The prime London rental market has enjoyed an 8% uplift in rental values over the last year, with the most in-demand areas seeing a jump of as much as 29%, according to research by Bective.
Its analysis of LonRes data reveals that despite a tough period for the London property market, the capital’s prime neighbourhoods have found their feet over the last 12 months, with all but four demonstrating upward growth in the average rent achieved.
On average, monthly rental values across these high-end neighbourhoods now sits at £1,078 per week – up 8% from £998 per week just a year ago.
Bayswater and Maida Vale has seen the biggest increase. At £1,205 per week, rental values are now 29% higher per week than this time last year.
The area of Kings Cross and Islington has enjoyed a 24% increase with Fitzrovia, Bloomsbury and Soho also seeing an increase of 20%.
Seven other areas have enjoyed double-digit rental growth including Fulham and Earls Court (17%), Hampstead (15%), Hammersmith & Brook Green, Chiswick, North Kensington (14%), Knightsbridge & Belgravia (11%), Chelsea (11%), Richmond, Kew & Sheen (10%) and St John's Wood, Regents Park & Camden (10%).
In contrast, rental values in Marylebone have fallen 13% since this time last year, with the Midtown, City & City Fringe area (-4%) and South Kensington (-3%) also seeing a decline while rental values in Kensington, Notting Hill & Holland Park have remained flat.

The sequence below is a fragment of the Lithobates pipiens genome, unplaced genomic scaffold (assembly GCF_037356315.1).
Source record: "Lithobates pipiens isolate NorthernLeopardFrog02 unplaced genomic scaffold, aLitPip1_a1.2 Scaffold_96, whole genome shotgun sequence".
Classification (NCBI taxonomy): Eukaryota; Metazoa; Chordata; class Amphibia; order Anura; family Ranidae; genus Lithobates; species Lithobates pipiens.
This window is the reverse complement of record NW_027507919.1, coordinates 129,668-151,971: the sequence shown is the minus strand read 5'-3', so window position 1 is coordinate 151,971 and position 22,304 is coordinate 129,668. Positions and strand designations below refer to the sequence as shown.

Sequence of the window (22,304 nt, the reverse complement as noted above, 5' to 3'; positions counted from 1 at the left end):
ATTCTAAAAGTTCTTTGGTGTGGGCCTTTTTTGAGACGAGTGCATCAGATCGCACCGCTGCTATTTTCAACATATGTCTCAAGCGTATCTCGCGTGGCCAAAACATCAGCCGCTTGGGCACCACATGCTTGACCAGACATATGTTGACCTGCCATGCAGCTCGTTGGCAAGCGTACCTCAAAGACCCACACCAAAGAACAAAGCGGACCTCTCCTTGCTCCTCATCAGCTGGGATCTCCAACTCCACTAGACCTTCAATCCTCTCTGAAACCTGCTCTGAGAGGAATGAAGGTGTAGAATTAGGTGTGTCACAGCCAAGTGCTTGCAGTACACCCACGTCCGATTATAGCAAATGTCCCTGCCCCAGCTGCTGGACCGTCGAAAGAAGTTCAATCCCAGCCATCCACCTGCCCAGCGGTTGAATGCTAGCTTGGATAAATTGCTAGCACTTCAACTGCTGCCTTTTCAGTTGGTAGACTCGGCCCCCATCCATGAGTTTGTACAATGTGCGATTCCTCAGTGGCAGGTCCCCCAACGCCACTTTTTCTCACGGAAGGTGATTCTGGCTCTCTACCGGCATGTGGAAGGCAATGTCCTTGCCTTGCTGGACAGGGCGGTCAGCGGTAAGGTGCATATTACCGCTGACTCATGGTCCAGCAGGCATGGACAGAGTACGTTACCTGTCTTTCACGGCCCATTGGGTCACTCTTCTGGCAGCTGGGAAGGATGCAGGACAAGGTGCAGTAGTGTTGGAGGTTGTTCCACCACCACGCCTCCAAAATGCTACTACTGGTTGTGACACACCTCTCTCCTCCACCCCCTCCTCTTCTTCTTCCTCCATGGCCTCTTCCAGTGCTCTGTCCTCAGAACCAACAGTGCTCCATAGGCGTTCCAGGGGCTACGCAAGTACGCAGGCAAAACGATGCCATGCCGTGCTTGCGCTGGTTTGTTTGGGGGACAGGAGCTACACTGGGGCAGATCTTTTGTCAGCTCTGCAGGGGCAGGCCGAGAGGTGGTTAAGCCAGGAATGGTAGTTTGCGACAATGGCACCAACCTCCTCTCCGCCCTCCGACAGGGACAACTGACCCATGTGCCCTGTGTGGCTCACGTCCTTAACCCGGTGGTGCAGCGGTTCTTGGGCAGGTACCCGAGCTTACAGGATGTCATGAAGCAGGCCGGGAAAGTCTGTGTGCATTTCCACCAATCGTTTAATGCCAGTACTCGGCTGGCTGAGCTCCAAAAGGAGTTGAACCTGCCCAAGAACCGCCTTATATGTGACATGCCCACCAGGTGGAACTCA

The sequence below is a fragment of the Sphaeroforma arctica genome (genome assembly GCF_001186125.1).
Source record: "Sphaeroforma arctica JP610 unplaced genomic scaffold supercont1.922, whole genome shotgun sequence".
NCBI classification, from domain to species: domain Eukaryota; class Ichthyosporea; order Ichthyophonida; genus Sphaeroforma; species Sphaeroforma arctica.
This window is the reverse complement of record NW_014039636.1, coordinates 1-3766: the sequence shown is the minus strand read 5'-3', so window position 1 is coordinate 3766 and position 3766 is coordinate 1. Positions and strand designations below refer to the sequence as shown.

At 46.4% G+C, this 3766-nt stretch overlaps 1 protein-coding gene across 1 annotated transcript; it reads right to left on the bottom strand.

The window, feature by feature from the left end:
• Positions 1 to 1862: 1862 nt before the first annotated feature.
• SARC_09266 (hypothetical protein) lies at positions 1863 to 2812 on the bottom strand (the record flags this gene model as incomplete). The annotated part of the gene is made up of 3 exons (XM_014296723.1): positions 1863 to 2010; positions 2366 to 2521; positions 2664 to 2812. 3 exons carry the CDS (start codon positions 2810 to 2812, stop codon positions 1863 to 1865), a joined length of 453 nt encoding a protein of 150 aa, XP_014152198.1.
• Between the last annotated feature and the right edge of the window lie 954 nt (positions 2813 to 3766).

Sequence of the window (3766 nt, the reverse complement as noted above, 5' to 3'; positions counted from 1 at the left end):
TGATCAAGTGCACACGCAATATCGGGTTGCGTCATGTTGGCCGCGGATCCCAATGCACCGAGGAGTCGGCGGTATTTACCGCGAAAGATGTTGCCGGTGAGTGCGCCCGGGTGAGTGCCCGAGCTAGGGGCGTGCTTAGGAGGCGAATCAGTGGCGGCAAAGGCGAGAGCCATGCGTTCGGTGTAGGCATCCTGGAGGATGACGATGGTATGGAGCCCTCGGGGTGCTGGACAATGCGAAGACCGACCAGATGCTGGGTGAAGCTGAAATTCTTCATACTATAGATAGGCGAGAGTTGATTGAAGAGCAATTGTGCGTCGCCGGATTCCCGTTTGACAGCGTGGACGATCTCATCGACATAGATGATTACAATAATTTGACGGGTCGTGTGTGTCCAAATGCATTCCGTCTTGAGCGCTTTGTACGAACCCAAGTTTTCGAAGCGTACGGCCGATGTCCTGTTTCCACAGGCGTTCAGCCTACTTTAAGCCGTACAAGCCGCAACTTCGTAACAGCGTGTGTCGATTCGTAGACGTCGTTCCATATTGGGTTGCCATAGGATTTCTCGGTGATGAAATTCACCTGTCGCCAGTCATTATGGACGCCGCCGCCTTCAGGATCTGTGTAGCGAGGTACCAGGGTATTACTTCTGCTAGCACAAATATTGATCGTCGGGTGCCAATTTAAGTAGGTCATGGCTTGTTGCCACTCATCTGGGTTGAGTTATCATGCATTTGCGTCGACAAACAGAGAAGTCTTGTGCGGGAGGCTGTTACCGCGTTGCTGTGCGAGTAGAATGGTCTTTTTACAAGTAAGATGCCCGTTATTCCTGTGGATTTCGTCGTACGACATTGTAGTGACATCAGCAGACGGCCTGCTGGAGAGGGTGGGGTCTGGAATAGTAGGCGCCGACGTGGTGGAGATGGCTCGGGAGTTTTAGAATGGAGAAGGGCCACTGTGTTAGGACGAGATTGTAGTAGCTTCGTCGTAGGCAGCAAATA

At £2,157 per week, Knightsbridge and Belgravia remains the most prestigious pocket of the prime London rental market in terms of the outright cost of renting, followed by Mayfair and St. James’s (£2,123) – the only other area where weekly rental values exceed the £2,000 threshold.
Canary Wharf and the Docklands is the most affordable pocket of the prime rental market with the average weekly rent averaging just £496.
Tom Dainty, Bective head of lettings and property management, comments: “2021 has been a good year for the prime rental market, all things considered. Typically renting within the prime market is driven by lifestyle rather than necessity, such as work for example. So the market hasn’t suffered to the same extent from the exodus of London professionals looking outside the capital for cheaper rents while working at home.”
“At the same time, we’ve seen an uplift in demand as travel restrictions have eased and foreign interest has returned to the London market. In many cases, those with a long term view of homeownership are choosing to try before they buy via the rental market to ensure a particular neighbourhood is right for them before committing to a purchase.”
As a result, Dainty says larger family houses have been renting at exceptional speeds and a real shortage of suitable stock has seen eager tenants offer above and beyond asking rents to secure them.
“This has been the predominant factor behind the sustained health of the prime rental market, although we are now seeing enquiries for apartments start to climb once again,” he adds.